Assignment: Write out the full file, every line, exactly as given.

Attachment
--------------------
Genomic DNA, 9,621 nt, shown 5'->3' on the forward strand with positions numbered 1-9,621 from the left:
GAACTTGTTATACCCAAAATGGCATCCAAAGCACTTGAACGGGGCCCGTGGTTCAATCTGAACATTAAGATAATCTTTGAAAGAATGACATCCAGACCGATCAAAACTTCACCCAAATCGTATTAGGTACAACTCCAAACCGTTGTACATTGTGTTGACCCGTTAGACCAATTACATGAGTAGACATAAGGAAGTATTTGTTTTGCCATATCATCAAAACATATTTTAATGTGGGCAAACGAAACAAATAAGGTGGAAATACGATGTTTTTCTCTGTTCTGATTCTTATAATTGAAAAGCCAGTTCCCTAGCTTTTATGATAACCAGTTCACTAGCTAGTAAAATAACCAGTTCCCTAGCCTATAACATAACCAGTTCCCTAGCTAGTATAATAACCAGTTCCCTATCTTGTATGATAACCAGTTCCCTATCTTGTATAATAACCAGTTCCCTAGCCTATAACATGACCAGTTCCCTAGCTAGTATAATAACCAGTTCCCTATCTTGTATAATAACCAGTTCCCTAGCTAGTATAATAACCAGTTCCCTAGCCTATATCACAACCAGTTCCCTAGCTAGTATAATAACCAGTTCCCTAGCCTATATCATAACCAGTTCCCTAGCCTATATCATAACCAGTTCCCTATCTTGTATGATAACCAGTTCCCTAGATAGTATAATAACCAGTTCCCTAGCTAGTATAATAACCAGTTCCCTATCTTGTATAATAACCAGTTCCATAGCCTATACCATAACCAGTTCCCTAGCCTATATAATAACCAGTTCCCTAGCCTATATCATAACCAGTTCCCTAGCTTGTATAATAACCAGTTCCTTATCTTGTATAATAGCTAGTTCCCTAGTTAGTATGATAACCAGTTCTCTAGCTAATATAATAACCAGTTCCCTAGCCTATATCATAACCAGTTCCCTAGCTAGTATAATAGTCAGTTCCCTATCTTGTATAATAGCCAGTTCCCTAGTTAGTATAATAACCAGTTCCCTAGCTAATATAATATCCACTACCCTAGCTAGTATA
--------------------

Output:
Genomic DNA, 9,621 nt, shown 5'->3' on the forward strand with positions numbered 1-9,621 from the left:
GAACTTGTTATACCCAAAATGGCATCCAAAGCACTTGAACGGGGCCCGTGGTTCAATCTGAACATTAAGATAATCTTTGAAAGAATGACATCCAGACCGATCAAAACTTCACCCAAATCGTATTAGGTACAACTCCAAACCGTTGTACATTGTGTTGACCCGTTAGACCAATTACATGAGTAGACATAAGGAAGTATTTGTTTTGCCATATCATCAAAACATATTTTAATGTGGGCAAACGAAACAAATAAGGTGGAAATACGATGTTTTTCTCTGTTCTGATTCTTATAATTGAAAAGCCAGTTCCCTAGCTTTTATGATAACCAGTTCACTAGCTAGTAAAATAACCAGTTCCCTAGCCTATAACATAACCAGTTCCCTAGCTAGTATAATAACCAGTTCCCTATCTTGTATGATAACCAGTTCCCTATCTTGTATAATAACCAGTTCCCTAGCCTATAACATGACCAGTTCCCTAGCTAGTATAATAACCAGTTCCCTATCTTGTATAATAACCAGTTCCCTAGCTAGTATAATAACCAGTTCCCTAGCCTATATCACAACCAGTTCCCTAGCTAGTATAATAACCAGTTCCCTAGCCTATATCATAACCAGTTCCCTAGCCTATATCATAACCAGTTCCCTATCTTGTATGATAACCAGTTCCCTAGATAGTATAATAACCAGTTCCCTAGCTAGTATAATAACCAGTTCCCTATCTTGTATAATAACCAGTTCCATAGCCTATACCATAACCAGTTCCCTAGCCTATATAATAACCAGTTCCCTAGCCTATATCATAACCAGTTCCCTAGCTTGTATAATAACCAGTTCCTTATCTTGTATAATAGCTAGTTCCCTAGTTAGTATGATAACCAGTTCTCTAGCTAATATAATAACCAGTTCCCTAGCCTATATCATAACCAGTTCCCTAGCTAGTATAATAGTCAGTTCCCTATCTTGTATAATAGCCAGTTCCCTAGTTAGTATAATAACCAGTTCCCTAGCTAATATAATATCCACTACCCTAGCTAGTATA